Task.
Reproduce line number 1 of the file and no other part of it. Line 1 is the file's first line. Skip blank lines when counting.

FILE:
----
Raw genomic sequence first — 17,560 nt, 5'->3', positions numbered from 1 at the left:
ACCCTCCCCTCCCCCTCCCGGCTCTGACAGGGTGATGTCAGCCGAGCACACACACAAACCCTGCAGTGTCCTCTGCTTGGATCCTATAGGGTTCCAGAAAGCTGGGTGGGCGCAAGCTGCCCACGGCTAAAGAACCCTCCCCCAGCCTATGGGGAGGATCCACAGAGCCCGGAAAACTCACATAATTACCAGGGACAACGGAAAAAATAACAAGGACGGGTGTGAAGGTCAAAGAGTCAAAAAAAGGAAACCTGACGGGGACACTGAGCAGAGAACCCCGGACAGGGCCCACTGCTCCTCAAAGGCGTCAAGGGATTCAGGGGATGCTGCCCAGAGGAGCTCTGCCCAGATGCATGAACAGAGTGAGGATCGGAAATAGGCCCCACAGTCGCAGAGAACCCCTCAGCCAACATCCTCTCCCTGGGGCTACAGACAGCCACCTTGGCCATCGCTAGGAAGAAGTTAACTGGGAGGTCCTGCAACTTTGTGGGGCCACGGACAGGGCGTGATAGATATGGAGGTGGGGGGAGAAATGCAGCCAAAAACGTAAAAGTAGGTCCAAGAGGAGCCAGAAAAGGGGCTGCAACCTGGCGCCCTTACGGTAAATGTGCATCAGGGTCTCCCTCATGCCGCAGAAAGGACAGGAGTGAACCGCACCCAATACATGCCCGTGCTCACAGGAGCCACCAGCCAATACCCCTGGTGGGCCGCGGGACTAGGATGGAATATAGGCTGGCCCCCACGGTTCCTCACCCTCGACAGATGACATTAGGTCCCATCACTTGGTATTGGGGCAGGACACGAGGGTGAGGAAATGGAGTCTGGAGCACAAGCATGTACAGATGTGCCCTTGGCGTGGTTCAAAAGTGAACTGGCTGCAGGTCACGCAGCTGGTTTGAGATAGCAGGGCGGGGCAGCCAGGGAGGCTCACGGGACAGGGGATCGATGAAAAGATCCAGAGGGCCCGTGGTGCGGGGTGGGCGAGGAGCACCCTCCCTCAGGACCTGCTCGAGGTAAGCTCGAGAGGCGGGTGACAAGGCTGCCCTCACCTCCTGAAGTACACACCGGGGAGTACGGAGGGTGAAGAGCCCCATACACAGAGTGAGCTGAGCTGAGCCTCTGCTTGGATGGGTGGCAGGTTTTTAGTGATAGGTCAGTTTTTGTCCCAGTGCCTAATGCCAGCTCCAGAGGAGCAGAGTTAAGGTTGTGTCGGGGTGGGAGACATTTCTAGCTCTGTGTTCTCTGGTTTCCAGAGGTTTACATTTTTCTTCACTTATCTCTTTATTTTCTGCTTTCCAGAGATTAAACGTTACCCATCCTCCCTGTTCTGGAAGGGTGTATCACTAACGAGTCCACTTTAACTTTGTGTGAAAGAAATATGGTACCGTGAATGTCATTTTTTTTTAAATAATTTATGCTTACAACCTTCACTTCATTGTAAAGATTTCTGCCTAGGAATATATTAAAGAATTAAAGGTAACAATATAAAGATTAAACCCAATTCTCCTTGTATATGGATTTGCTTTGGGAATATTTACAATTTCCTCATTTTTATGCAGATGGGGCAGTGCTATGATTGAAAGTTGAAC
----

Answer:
Raw genomic sequence first — 17,560 nt, 5'->3', positions numbered from 1 at the left: